I’m out of sorts. I’ve been out of sorts for much of the past three weeks, spending 15 of 20 nights apart from my wife. I was on the road traveling for much of two weeks, and now J is in Florida for a conference for six nights (coming home tomorrow!). My poor daughter has had horrible hair all week, forced to go to daycare each day with only two poorly-placed barrets in her hair . . . Can someone please offer a course for dads on how to do girl hair?
As tiring as temporary single-parenting is, this week has been a load of fun. The primary source of my out-of-sorts-ness is my car. As my three frequent readers know, I smacked into a deer two weeks ago. And the problem is this: I’m a traveling salesman. I live in my car for approximately 35,000 miles per year. I have a routine related to my car. And my routine was ruined by my run-in with Bambi.
Before you go accusing me of innane neurotic impulses, think of your routines related to your workplace. You show up to work. You turn on the computer. As it warms up, you go get your cup of coffee and check in with your office-crush down the hallway. Once you’re reminded that you have no chance with him/her, you return to your cube/office, go online, and plan your daily balance of getting work done and wasting time on the internet. Now, imagine that you have no office-crush, only decaf in the office coffee pot, and a computer with a dial-up connection. That’s what I’ve been going through since the poor deer met my fender.
In my car is everything I need for a good business trip. My prescription sunglasses have their spot in the car console, my cell phone earpiece rests on the passenger seat. I have AAA maps for the entire northeast United States in the door pocket, and detailed city/region book maps for about 8 major metropolitan areas in a crate behind the passenger seat. A rumpled box of tissues rests on top of those maps in the crate, along with a 6-page list of my customers’ contact information. The radio presets are tuned to NPR stations in Washington, Baltimore, Philadelphia, Harrisburg and New York, and my satellite radio has baseball, ESPN, C-SPAN, and various music styles ready for me. In the glove box I have national directories for FedEx/Kinko’s Office Center locations and the Choice Hotel system and collection of napkins leftover from frequent fast food feasts. In a small space underneath my car radio sits an index card with the phone extension numbers of people I frequently call at corporate headquarters. In the trunck of my car you’ll find dozens of catalogs, numerous product brochures, several product samples, and a stash of surplus event supplies – from masking tape and an extension cord, to paper plates, napkins and cups.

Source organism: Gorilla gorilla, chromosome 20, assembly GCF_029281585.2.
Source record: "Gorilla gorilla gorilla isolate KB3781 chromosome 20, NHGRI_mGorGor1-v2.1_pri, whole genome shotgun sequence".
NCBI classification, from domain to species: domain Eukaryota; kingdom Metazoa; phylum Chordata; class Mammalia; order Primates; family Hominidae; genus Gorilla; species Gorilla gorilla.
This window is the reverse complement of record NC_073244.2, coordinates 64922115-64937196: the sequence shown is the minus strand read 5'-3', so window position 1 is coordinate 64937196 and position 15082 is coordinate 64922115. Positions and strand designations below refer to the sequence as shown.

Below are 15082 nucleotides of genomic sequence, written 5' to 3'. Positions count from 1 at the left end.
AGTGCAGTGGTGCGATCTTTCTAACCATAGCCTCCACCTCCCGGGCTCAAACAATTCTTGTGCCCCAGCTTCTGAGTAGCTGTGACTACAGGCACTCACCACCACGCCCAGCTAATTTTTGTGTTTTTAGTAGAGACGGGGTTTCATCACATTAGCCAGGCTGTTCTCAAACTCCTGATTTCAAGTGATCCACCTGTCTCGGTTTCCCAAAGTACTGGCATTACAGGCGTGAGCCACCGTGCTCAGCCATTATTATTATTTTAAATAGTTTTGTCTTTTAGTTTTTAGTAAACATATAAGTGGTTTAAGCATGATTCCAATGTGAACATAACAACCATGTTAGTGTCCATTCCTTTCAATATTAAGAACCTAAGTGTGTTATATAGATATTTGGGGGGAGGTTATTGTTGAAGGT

When I rented a Buick LeSabre last week for my six day road trip, I wasn’t sure where to put my sunglasses, didn’t have a surplus supply of napkins nor a directory for Kinko’s, was short on samples, was missing a map, and otherwise didn’t know what I was doing for 6 days. Additoinally, I was surprised I didn’t need a new license to drive this boat, but at least it had satellite radio (allowing me to listen to Phillies games and Senate debates on marriage from Long Island to Hartford to Poughkeepsie).
This week I needed to take a quick business trip (with my 2 year old!) to central Pennsylvania for a product demonstration. I drove my wife’s car and survived about 7 hours (round trip) of driving without satellite radio. Can I tell you that regular radio is pretty bad? I listened to the John Tesh show on an FM station late at night in the Susquehanna Valley, and struggled to find anything without much static the next day on AM.
By tomorrow afternoon, all will be right with my world – I get my car back from the shop today, and my wife back from Florida tomorrow. I think I’ll pick her up from the airport in my car, just in case I need some napkins, maps, or a good Senate debate.